We spent perhaps 1Â½ hours on PeÃ±a Blvd until we got to our exit for a Park & Ride and then we continued on minor roads. It seemed I-70 had been shut down as there were no cars on it when we crossed over. Off the main road, cars were stuck in the snow and often abandoned and the bus had to drive around them. About 2 hours after we left, we arrived at another Park & Ride where the 4 girls got off and the remaining passengers burst into applause!
Another hour got us to Stapleton but it was by now 1.45 am, and the last bus had left long ago. There is an enclosed bus shelter at Stapleton but I knew it is not heated and so I decided to get to one of the Stapleton-area hotels where I could be warm and call for a cab or perhaps catch a shuttle bus after it had dropped of some passengers. The snow was perhaps 12" deep by now, so calling Lan to collect me was out of the question as she would have got stuck somewhere. When we arrived at Stapleton though, visibility was so bad that I couldn't see the nearest hotel. I was not even sure which direction to go so I asked the bus driver who kindly allowed me to stay on the bus out of Stapleton and he dropped me in front of the DoubleTree hotel.
Just walking 200 yards to the hotel was an effort with my small case and a box with no handle and my vision was being obscured by snow on my glasses. I walked past about 5 men trying to free one of the hotel’s own shuttles which had become stuck in the driveway and was blocking someone trying to get out. I made it inside and took of my jacket, gloves and skarf so I could look business-like. I went to the reservations counter and asked if I could call a cab but she said they were no longer running but she would try for me. Indeed, we had seen two stranded taxis from the bus. She called but the lines were busy. I said, "Oh well, I'll just have to hang out in the lobby till morning then" but the bitch said, "I'm sorry, I can't allow you to do that". Trying to remain calm and co-operative, I asked if there was a 24 hour supermarket or some place open nearby I could go and she said no. She did suggest a Denny’s but it was a mile and half away on the other side of I-70. I told her that it was hardly practical to walk there. I asked if there were any rooms available but there weren't and then I realized I only had $30 with me anyway and I would need triple that. This conversation was all while she was on hold waiting for the taxi company to answer so I said, "well if you can give me the number for the taxi company, I'll keep trying to stop holding you up". She gave me two numbers and directed me to the pay-phones past the elevators around the corner.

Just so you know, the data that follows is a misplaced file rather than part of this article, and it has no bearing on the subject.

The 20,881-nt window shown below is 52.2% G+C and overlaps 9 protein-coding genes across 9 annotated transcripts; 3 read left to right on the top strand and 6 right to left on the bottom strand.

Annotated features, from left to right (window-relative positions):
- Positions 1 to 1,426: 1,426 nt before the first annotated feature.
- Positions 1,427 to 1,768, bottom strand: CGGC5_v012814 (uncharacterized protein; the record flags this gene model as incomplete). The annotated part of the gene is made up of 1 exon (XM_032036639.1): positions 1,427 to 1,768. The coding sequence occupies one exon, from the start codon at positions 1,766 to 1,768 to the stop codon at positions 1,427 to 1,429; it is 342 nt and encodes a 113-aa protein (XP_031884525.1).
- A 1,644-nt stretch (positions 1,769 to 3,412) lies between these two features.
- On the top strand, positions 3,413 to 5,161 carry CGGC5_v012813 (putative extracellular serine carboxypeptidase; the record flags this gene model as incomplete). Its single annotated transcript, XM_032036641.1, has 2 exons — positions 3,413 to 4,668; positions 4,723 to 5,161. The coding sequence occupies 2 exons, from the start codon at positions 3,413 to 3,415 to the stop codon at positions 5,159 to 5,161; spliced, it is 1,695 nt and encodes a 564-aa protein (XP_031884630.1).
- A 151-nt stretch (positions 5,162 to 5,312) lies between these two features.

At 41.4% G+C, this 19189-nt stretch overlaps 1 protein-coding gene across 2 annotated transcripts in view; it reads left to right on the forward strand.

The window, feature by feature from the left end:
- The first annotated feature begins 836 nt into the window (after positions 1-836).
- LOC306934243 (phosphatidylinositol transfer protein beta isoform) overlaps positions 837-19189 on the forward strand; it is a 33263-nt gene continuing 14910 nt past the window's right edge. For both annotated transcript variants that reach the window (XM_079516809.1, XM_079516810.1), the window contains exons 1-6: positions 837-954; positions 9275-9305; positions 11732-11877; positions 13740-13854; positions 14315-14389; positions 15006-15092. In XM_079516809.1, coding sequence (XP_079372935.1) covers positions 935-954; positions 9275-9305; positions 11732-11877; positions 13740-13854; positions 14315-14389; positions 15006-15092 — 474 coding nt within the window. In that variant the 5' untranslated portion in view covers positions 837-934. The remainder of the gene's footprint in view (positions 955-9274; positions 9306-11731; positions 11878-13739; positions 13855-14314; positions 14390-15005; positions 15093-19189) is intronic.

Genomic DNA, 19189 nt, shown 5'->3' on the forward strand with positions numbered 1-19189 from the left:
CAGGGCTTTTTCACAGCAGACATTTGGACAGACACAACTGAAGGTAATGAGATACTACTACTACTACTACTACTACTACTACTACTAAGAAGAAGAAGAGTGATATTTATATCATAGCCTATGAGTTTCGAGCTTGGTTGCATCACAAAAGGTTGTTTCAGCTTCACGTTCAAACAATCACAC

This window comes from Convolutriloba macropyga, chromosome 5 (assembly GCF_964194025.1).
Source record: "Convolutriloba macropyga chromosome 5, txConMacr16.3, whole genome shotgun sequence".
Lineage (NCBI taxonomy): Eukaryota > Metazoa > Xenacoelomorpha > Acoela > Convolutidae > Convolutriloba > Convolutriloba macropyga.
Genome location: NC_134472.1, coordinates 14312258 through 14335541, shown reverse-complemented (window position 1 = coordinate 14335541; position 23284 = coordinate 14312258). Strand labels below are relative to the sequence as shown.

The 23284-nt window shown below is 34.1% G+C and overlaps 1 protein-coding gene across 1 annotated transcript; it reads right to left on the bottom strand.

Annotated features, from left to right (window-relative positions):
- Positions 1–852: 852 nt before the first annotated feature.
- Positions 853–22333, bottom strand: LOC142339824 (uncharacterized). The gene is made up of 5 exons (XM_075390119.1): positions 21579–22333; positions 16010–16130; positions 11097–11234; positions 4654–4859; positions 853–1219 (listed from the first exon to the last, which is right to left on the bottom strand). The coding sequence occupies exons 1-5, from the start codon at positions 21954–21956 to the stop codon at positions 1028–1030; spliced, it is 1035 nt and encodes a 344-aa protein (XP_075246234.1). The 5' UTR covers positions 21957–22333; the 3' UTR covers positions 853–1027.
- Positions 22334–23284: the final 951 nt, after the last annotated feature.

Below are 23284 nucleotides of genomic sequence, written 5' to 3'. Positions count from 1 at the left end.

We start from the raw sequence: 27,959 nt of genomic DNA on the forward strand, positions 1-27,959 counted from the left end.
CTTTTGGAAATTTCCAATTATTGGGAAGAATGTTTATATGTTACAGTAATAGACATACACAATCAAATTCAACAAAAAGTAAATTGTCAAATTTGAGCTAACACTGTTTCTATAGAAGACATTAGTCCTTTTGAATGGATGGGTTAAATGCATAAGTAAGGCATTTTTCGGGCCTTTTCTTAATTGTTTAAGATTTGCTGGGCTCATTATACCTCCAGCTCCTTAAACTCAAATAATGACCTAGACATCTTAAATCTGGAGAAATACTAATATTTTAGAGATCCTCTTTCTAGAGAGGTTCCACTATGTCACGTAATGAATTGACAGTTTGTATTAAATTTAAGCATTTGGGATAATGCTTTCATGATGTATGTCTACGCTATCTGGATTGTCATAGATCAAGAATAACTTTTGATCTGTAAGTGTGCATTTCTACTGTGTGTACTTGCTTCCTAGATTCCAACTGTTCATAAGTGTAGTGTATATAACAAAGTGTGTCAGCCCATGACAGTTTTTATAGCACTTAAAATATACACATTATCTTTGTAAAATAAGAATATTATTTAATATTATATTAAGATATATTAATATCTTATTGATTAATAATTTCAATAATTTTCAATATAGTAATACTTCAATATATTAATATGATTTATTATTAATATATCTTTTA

Here I was safe as she couldn't see me and there was a shoe shine stand with 2 normal chairs. I couldn't go to sleep or look untidy lest Security ask why I was there so I had to look awake and busy or at least that I was waiting for someone or something. Fortunately, not sleeping doesn't bother me to much. From about 2 am to 4 am I wrote down everything that had happened during the night just to keep my brain active and I tried calling every 15 minutes or so. At 3 am I did get through but I was told there would be a 3 or 4 hour wait so I decided to forget the taxi (they're rear-wheel drive and probably not good on snow) and take the first 105 bus in the morning.